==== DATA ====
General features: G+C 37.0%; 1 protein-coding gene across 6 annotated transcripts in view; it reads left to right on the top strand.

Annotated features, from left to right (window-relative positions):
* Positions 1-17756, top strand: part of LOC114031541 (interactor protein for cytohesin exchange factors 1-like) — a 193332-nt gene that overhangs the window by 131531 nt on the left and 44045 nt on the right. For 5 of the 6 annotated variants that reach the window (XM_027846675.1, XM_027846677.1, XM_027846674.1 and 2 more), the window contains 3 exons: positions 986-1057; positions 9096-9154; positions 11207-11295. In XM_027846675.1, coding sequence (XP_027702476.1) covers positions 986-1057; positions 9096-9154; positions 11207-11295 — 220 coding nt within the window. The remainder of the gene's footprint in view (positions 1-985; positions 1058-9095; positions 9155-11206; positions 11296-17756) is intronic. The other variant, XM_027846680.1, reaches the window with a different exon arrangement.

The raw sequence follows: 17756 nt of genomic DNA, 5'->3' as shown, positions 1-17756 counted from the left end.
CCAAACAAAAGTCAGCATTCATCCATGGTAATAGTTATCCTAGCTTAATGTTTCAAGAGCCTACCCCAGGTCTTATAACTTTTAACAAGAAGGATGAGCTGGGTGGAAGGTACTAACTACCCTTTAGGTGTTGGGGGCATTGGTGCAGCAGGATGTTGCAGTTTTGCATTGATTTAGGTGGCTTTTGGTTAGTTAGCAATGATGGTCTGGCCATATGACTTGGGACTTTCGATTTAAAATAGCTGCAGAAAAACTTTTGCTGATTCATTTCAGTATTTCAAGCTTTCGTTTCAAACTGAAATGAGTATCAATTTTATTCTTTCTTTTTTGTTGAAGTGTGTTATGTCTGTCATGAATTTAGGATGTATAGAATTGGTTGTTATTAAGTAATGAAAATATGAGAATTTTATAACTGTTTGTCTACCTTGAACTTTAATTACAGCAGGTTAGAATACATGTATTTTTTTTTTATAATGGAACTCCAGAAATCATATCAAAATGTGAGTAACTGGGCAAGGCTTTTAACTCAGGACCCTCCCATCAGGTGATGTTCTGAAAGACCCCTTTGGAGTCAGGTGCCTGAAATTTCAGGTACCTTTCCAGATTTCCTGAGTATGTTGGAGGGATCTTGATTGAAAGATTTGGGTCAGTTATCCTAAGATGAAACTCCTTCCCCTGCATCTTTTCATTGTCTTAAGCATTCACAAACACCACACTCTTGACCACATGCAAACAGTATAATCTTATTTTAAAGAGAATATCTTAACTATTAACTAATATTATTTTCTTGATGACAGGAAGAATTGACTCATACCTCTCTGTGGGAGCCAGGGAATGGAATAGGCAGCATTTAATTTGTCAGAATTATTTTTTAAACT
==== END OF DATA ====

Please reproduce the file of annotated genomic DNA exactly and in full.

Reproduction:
General features: G+C 37.0%; 1 protein-coding gene across 6 annotated transcripts in view; it reads left to right on the top strand.

Annotated features, from left to right (window-relative positions):
* Positions 1-17756, top strand: part of LOC114031541 (interactor protein for cytohesin exchange factors 1-like) — a 193332-nt gene that overhangs the window by 131531 nt on the left and 44045 nt on the right. For 5 of the 6 annotated variants that reach the window (XM_027846675.1, XM_027846677.1, XM_027846674.1 and 2 more), the window contains 3 exons: positions 986-1057; positions 9096-9154; positions 11207-11295. In XM_027846675.1, coding sequence (XP_027702476.1) covers positions 986-1057; positions 9096-9154; positions 11207-11295 — 220 coding nt within the window. The remainder of the gene's footprint in view (positions 1-985; positions 1058-9095; positions 9155-11206; positions 11296-17756) is intronic. The other variant, XM_027846680.1, reaches the window with a different exon arrangement.

The raw sequence follows: 17756 nt of genomic DNA, 5'->3' as shown, positions 1-17756 counted from the left end.
CCAAACAAAAGTCAGCATTCATCCATGGTAATAGTTATCCTAGCTTAATGTTTCAAGAGCCTACCCCAGGTCTTATAACTTTTAACAAGAAGGATGAGCTGGGTGGAAGGTACTAACTACCCTTTAGGTGTTGGGGGCATTGGTGCAGCAGGATGTTGCAGTTTTGCATTGATTTAGGTGGCTTTTGGTTAGTTAGCAATGATGGTCTGGCCATATGACTTGGGACTTTCGATTTAAAATAGCTGCAGAAAAACTTTTGCTGATTCATTTCAGTATTTCAAGCTTTCGTTTCAAACTGAAATGAGTATCAATTTTATTCTTTCTTTTTTGTTGAAGTGTGTTATGTCTGTCATGAATTTAGGATGTATAGAATTGGTTGTTATTAAGTAATGAAAATATGAGAATTTTATAACTGTTTGTCTACCTTGAACTTTAATTACAGCAGGTTAGAATACATGTATTTTTTTTTTATAATGGAACTCCAGAAATCATATCAAAATGTGAGTAACTGGGCAAGGCTTTTAACTCAGGACCCTCCCATCAGGTGATGTTCTGAAAGACCCCTTTGGAGTCAGGTGCCTGAAATTTCAGGTACCTTTCCAGATTTCCTGAGTATGTTGGAGGGATCTTGATTGAAAGATTTGGGTCAGTTATCCTAAGATGAAACTCCTTCCCCTGCATCTTTTCATTGTCTTAAGCATTCACAAACACCACACTCTTGACCACATGCAAACAGTATAATCTTATTTTAAAGAGAATATCTTAACTATTAACTAATATTATTTTCTTGATGACAGGAAGAATTGACTCATACCTCTCTGTGGGAGCCAGGGAATGGAATAGGCAGCATTTAATTTGTCAGAATTATTTTTTAAACT